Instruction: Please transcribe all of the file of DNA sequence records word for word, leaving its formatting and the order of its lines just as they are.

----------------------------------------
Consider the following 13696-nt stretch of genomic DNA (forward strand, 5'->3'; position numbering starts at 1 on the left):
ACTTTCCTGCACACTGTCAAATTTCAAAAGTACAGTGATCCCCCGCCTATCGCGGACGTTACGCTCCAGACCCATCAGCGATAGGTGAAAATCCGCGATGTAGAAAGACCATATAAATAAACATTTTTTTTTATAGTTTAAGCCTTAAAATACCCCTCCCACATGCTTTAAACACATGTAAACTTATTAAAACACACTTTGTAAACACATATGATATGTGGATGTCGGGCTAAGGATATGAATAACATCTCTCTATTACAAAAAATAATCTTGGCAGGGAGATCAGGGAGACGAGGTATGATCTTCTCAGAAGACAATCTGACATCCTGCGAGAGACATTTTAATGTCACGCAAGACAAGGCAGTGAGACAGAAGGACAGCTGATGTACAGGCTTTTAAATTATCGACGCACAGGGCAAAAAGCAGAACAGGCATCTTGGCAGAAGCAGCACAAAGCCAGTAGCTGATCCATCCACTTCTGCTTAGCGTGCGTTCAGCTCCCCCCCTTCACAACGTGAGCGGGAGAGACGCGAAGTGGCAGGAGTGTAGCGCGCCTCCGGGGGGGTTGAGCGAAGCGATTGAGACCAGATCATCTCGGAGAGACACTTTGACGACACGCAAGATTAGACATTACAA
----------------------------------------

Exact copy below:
Consider the following 13696-nt stretch of genomic DNA (forward strand, 5'->3'; position numbering starts at 1 on the left):
ACTTTCCTGCACACTGTCAAATTTCAAAAGTACAGTGATCCCCCGCCTATCGCGGACGTTACGCTCCAGACCCATCAGCGATAGGTGAAAATCCGCGATGTAGAAAGACCATATAAATAAACATTTTTTTTTATAGTTTAAGCCTTAAAATACCCCTCCCACATGCTTTAAACACATGTAAACTTATTAAAACACACTTTGTAAACACATATGATATGTGGATGTCGGGCTAAGGATATGAATAACATCTCTCTATTACAAAAAATAATCTTGGCAGGGAGATCAGGGAGACGAGGTATGATCTTCTCAGAAGACAATCTGACATCCTGCGAGAGACATTTTAATGTCACGCAAGACAAGGCAGTGAGACAGAAGGACAGCTGATGTACAGGCTTTTAAATTATCGACGCACAGGGCAAAAAGCAGAACAGGCATCTTGGCAGAAGCAGCACAAAGCCAGTAGCTGATCCATCCACTTCTGCTTAGCGTGCGTTCAGCTCCCCCCCTTCACAACGTGAGCGGGAGAGACGCGAAGTGGCAGGAGTGTAGCGCGCCTCCGGGGGGGTTGAGCGAAGCGATTGAGACCAGATCATCTCGGAGAGACACTTTGACGACACGCAAGATTAGACATTACAA